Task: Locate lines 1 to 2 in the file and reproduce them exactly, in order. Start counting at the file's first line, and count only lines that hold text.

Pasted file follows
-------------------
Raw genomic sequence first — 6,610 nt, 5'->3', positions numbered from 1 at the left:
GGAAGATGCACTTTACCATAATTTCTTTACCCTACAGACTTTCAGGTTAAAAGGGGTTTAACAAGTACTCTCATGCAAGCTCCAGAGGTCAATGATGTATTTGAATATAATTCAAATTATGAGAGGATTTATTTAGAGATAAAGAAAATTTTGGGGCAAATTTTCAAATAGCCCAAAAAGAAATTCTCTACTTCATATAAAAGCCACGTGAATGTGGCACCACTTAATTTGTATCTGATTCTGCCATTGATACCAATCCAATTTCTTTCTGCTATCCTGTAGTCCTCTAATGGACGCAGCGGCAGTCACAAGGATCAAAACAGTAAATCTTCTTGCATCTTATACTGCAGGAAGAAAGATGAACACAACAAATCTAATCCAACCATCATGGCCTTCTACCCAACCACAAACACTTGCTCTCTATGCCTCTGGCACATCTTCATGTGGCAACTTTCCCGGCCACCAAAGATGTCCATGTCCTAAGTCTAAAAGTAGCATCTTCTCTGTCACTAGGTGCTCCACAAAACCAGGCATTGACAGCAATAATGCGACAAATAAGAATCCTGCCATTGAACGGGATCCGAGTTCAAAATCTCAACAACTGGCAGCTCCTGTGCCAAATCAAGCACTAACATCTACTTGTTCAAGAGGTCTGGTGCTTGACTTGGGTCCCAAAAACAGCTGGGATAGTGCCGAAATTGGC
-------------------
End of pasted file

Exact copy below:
Raw genomic sequence first — 6,610 nt, 5'->3', positions numbered from 1 at the left:
GGAAGATGCACTTTACCATAATTTCTTTACCCTACAGACTTTCAGGTTAAAAGGGGTTTAACAAGTACTCTCATGCAAGCTCCAGAGGTCAATGATGTATTTGAATATAATTCAAATTATGAGAGGATTTATTTAGAGATAAAGAAAATTTTGGGGCAAATTTTCAAATAGCCCAAAAAGAAATTCTCTACTTCATATAAAAGCCACGTGAATGTGGCACCACTTAATTTGTATCTGATTCTGCCATTGATACCAATCCAATTTCTTTCTGCTATCCTGTAGTCCTCTAATGGACGCAGCGGCAGTCACAAGGATCAAAACAGTAAATCTTCTTGCATCTTATACTGCAGGAAGAAAGATGAACACAACAAATCTAATCCAACCATCATGGCCTTCTACCCAACCACAAACACTTGCTCTCTATGCCTCTGGCACATCTTCATGTGGCAACTTTCCCGGCCACCAAAGATGTCCATGTCCTAAGTCTAAAAGTAGCATCTTCTCTGTCACTAGGTGCTCCACAAAACCAGGCATTGACAGCAATAATGCGACAAATAAGAATCCTGCCATTGAACGGGATCCGAGTTCAAAATCTCAACAACTGGCAGCTCCTGTGCCAAATCAAGCACTAACATCTACTTGTTCAAGAGGTCTGGTGCTTGACTTGGGTCCCAAAAACAGCTGGGATAGTGCCGAAATTGGC